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Daniel Downey

Pots & pans: We don’t want to see fallen stars

When they do the unexpected, we say, ‘Say it ain’t so’

It might be an apocryphal story, but it endures and defines American sports fans.

After the heavily favored Chicago White Sox threw the 1919 World Series, a little boy went up to Joseph Jefferson Jackson, known as “Shoeless Joe,” imploring the White Sox star outfielder to, “Say it ain’t so.”

According to the story, Jackson had no comforting answer for the boy, his innocence shattered. Jackson said the story about the boy was just a story a long-forgotten Chicago newspaperman made up. Further, and more importantly, Jackson maintained he wasn’t guilty of conspiring to lose the 1919 World Series to the Cincinnati Reds and so did a jury.

Still, Jackson, who hit .375 in that World Series, was later banned for life by baseball commissioner Kenesaw Mountain Landis, the same man who worked for more than a generation to keep Major League Baseball lily-white.

Now Jackson, one of the great hitters of his time, is forgotten by all but the stalwarts who argue that he should be enshrined in the Baseball Hall of Fame in Cooperstown, New York.

Still, that little boy’s words to Shoeless Joe, apocryphal or not, echo each time one of our sports stars or entertainers tumbles from the pedestal we’d placed them upon with our love, admiration and expectations: “Say it ain’t so.”

Indeed, comedian Bill Cosby’s defenders implored him to deny the accusations of dozens of women who accused him of sexual misconduct, including rape, as if his denials could make the women and their staggering accusations go away.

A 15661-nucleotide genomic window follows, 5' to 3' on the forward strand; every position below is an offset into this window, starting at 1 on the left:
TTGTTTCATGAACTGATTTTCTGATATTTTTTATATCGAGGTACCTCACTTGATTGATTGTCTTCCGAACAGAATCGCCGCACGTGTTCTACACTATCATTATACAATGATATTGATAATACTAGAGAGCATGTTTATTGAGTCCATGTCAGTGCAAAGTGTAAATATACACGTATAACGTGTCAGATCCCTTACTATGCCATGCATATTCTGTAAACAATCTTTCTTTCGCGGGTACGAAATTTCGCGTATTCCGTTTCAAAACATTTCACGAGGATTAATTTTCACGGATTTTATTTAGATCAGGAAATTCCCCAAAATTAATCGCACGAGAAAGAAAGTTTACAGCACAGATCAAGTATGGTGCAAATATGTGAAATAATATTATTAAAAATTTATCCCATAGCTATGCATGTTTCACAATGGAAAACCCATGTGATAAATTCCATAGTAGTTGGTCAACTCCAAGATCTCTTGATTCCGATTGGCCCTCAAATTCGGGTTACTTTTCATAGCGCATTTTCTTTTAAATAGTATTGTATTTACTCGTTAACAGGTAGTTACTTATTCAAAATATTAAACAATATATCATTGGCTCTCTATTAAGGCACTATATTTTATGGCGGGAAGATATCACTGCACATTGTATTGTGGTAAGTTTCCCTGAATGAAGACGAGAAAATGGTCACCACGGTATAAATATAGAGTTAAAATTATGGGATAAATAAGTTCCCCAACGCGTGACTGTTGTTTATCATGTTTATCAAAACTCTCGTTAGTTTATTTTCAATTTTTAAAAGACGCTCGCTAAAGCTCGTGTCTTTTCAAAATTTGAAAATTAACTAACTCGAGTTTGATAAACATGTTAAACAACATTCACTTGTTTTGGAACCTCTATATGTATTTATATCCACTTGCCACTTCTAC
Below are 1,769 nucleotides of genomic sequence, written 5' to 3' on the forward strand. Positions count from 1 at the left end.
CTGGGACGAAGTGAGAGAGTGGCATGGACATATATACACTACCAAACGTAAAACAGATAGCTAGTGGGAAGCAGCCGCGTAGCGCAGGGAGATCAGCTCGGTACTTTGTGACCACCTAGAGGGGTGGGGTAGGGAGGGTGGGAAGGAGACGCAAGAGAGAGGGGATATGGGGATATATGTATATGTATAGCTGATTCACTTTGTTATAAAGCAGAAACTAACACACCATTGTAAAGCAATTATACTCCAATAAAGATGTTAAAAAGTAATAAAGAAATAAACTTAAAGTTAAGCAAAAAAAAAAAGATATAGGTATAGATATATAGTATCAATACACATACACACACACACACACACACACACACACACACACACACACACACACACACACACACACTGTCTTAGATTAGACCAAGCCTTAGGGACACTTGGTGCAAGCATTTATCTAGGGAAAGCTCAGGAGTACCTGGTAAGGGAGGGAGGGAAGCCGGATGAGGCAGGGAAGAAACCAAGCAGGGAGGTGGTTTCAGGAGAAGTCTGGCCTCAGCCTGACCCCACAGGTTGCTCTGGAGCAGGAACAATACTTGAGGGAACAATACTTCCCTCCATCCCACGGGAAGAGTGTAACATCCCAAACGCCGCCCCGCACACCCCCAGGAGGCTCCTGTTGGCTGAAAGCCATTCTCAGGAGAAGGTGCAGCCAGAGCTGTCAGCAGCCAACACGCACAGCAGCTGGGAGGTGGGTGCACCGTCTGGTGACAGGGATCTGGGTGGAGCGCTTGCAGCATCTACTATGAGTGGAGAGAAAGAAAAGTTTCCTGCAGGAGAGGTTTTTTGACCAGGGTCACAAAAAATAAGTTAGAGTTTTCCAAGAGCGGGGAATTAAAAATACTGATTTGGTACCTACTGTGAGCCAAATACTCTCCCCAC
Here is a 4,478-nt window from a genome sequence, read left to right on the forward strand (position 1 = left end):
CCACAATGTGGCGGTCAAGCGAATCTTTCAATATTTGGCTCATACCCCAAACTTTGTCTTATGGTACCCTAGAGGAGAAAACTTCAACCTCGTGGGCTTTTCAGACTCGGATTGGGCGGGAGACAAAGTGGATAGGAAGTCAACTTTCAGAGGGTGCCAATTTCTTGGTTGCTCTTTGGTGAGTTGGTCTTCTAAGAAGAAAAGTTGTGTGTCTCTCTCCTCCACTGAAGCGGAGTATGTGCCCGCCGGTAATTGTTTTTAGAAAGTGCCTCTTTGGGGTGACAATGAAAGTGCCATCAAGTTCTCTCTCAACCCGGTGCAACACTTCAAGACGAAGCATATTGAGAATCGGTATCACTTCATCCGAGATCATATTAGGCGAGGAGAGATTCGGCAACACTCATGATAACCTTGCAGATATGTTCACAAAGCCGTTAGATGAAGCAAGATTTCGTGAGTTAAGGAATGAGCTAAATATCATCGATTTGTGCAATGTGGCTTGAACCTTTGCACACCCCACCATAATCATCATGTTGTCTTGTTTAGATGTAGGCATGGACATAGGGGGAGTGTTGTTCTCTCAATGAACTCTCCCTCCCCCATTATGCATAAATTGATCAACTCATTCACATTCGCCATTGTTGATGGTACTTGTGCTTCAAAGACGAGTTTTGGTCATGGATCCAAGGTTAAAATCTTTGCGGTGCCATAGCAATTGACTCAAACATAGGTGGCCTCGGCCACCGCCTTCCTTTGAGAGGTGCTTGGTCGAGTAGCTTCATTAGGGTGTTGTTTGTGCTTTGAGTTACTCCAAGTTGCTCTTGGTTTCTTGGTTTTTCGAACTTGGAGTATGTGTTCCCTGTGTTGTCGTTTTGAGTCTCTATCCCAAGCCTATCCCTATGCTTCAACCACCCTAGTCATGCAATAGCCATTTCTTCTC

Sometimes, fans utter, “Say it ain’t so,” to the sports and entertainment gods and not to the miscreants. When fans speak those words to the sports and entertainment gods, they are said with fear and anguish: Please, don’t let people we love throw their talent away with rash and stupid actions.

“Say it ain’t so.”

Over the past several months, Draymond Green, an NBA All-Star and a Summer Olympian, has done everything from getting himself suspended from Game 5 of NBA Finals, possibly costing his Golden State Warriors the championship against the Cleveland Cavaliers, to inadvertently posting a picture of his penis on Snapchat.

Perhaps Green’s actions, including getting involved in a dustup in a bar, are no more than a series of unrelated snapshots in the life of a 26-year-old man, rich and famous, growing up in front of the world. On the other hand, those snapshots might be windows into Green’s real character, a harbinger of worse things to come.

The crusty old curmudgeon in us would like to pull Green by the ear, sit the 6-foot-7 man in a schoolboy’s chair and remind him that being a man goes far beyond doing everything he’s big enough to do. Remind the Saginaw, Michigan, native of what he’s called his long journey of success, including the obstacles and the doubters. Remind him of his $85 million contract and all the good he can continue to do with his money. And then thunder a line from the hip-hop prophet Ice Cube: “Check yo self, before you wreck yo self.”

But the 10-year-old in us, those enchanted by the joy and spirit he exudes on the basketball court, won’t be content to scold Green: Some will send him encouraging letters and tweets. Others will pull for him extra hard during the Olympics and the upcoming NBA season. Still others will pray for him, in one way or another.

After all, Green’s biggest fans don’t want to stop believing that he’ll be able to behave well enough on and off the court to win games and at life.

Say it ain’t so.

A graduate of Hampton University, Jeff Rivers worked for Ebony, HBO and three daily newspapers, winning multiple awards for his columns. Jeff and his wife live in New Jersey and have two children, a son Marc and a daughter Lauren.